Statue of Liberty

By Benjamin Levine and Isabelle F. Story
National Park Service, 1961

This Web Version

THE STATUE OF LIBERTY ENLIGHTENING THE WORLD was conceived and designed as a symbol of a great international friendship. With the passing of the years its significance has deepened until today it is the most symbolic structure in the United States.

Standing in New York Harbor at the very portal of the New World, the Statue of Liberty, one of the most colossal sculptures in the history of the world, has greeted many millions of the oppressed and of the venturesome of other lands who have crossed the ocean in hopeful search of greater freedom and opportunity. To them, and to the whole world, the statue has become the symbol of those ideals of human liberty upon which our Nation and its form of government were founded.

To the poet Emma Lazarus, who saw refugees from persecution arriving on a tramp steamer, following incredible sufferings, the statue was "The New Colossus" or the "Mother of Exiles." She wrote of it in 1883:

Not like the brazen giant of Greek fame,
With conquering limbs astride from land to land;
Here at our sea-washed, sunset gates shall stand
A mighty woman with a torch, whose flame
Is the imprisoned lightning, and her name
Mother of Exiles. From her beacon-hand
Glows world-wide welcome; her mild eyes command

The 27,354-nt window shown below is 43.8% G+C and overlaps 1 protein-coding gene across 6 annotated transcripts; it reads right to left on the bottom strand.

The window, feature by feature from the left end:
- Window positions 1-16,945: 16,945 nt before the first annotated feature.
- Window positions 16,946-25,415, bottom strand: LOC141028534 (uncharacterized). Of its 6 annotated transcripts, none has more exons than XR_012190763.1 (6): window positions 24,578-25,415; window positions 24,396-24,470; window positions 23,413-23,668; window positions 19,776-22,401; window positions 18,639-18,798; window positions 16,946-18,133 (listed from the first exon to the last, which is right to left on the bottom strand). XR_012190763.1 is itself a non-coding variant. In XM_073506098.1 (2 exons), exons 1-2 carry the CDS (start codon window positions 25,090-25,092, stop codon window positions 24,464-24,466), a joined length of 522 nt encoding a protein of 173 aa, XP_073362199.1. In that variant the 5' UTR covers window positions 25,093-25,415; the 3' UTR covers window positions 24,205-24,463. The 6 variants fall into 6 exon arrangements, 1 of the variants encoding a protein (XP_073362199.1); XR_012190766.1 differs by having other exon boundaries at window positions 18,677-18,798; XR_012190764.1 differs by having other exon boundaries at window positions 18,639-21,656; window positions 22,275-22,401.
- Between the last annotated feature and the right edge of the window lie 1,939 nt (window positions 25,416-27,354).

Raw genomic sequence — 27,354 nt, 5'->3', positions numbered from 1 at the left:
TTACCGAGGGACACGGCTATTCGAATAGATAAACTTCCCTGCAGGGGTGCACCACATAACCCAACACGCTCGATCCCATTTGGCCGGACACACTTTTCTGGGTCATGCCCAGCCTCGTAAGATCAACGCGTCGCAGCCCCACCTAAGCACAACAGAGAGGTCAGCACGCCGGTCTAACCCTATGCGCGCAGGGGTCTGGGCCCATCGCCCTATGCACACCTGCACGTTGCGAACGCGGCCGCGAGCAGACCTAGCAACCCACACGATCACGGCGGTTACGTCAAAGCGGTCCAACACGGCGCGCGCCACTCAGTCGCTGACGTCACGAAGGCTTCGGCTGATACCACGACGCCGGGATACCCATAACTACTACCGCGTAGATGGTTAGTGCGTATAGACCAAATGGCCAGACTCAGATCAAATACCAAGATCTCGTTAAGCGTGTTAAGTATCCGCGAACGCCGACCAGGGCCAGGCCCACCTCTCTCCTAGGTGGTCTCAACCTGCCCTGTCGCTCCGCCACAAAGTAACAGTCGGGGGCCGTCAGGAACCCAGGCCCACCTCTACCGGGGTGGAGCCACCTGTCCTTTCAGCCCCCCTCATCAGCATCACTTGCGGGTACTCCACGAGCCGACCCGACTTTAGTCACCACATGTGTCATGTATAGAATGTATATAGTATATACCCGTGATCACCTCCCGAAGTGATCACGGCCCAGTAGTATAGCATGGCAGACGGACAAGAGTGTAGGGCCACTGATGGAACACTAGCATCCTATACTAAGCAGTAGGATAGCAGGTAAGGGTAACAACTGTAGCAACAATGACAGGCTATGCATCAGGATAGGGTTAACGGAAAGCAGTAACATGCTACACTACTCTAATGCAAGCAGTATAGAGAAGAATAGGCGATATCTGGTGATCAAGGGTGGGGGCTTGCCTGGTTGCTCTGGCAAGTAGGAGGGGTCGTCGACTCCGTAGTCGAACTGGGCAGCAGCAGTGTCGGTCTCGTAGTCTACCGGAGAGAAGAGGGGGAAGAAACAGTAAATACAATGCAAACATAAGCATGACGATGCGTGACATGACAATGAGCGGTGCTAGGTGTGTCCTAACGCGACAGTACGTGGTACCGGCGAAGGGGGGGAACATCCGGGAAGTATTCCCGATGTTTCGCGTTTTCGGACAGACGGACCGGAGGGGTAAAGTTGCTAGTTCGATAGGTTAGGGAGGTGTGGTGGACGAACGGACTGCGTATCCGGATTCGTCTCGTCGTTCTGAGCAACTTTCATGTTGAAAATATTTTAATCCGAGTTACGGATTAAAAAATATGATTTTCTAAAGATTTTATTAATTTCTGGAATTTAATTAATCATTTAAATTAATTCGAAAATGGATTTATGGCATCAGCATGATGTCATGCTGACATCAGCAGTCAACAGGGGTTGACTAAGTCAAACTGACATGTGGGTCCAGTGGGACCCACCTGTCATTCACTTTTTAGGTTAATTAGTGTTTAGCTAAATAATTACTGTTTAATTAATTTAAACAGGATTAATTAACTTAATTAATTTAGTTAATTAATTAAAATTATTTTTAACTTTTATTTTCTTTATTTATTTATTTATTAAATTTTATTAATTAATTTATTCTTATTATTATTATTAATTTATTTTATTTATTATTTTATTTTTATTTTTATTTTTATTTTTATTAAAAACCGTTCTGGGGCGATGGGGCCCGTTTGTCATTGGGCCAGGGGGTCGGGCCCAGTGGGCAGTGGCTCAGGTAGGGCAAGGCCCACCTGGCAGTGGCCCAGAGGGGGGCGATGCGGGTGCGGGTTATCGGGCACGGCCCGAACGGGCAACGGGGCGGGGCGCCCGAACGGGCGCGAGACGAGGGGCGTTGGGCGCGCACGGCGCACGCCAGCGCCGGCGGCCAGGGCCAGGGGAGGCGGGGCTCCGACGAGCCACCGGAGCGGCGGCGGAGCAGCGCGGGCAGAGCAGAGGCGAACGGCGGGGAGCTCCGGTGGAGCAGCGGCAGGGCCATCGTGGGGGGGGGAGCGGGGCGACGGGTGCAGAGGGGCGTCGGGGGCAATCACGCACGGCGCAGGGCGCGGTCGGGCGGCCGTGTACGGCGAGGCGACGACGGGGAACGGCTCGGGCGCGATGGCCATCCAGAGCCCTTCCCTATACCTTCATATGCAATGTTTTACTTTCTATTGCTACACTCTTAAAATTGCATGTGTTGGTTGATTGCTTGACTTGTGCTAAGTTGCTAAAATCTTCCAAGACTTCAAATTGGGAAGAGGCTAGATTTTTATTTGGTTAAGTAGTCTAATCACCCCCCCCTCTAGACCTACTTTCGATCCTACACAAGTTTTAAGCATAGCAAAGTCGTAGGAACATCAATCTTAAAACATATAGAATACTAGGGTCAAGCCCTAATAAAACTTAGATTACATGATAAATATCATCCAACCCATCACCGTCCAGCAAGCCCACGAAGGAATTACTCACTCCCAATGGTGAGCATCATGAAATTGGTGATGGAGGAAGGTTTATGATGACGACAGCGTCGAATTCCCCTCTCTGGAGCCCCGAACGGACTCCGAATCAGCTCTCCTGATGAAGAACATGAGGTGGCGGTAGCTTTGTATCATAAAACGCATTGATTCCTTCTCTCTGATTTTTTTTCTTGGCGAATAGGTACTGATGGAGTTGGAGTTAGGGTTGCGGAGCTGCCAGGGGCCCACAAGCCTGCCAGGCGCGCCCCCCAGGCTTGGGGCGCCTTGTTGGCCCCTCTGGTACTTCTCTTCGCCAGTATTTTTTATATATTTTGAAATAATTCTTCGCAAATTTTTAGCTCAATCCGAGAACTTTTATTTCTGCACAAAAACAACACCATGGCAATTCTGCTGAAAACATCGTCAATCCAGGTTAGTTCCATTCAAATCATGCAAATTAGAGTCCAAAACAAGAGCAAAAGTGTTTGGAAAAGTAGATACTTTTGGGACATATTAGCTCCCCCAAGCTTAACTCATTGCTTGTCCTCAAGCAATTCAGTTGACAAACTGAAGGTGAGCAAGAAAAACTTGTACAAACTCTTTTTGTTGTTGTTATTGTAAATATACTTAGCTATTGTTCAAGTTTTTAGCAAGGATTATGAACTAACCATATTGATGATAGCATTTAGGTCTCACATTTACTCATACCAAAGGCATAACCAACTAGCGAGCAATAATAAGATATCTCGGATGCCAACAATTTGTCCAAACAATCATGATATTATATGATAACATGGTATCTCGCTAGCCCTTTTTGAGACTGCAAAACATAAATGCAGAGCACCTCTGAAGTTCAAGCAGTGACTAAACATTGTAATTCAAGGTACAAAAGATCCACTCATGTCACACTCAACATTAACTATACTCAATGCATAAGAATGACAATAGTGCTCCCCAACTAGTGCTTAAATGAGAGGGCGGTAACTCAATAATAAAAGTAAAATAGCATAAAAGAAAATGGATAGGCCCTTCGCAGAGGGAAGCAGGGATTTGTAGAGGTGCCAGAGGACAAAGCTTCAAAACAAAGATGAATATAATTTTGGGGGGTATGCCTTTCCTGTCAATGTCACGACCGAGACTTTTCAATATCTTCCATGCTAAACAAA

The air-bridged harbor that twin cities frame.
"Keep ancient lands, your storied pomp!" cries she
With silent lips. "Give me your tired, your poor,
Your huddled masses yearning to breathe free,
The wretched refuse of your teeming shore.
Send these, the homeless, tempest-tost to me,
I lift my lamp beside the golden door!"
In its international aspect, the statue, which was a gift from the people of France to the people of the United States, commemorates the long friendship between the peoples of the two Nations-a friendship that has continued since the American Revolution when, implemented by the French with sinews of war, it helped turn the tide of victory to the side of the Colonies.

Then there is symbolism in the design of the statue itself. The broken shackles of tyranny that are molded at the feet of Liberty spoke for themselves to generations of people fleeing tyranny. The tablet in the statue's left hand, inscribed July 4, 1776, refers to the Declaration of Independence -- telling all comers of the American ideal that "all men are created equal." The torch, held high in her right hand, hardly needs explanation as she lights the way to freedom and liberty. Speaking at the fiftieth anniversary celebration of the unveiling of the Statue of Liberty in 1936, President Franklin D. Roosevelt said: "Millions of men and women . . . adopted this homeland because in this land they found a home in which the things they most desired could be theirs -- freedom of opportunity, freedom of thought, freedom to worship God. Here they found life because here there was freedom to live. It is the memory of all these eager, seeking millions that makes this one of America's places of great romance. . . . It is fitting, therefore, that this should be a service of rededication to the liberty and the peace which this statue symbolizes. Liberty and peace are living things. In each generation-if they are to be maintained -- they must be guarded and vitalized anew."


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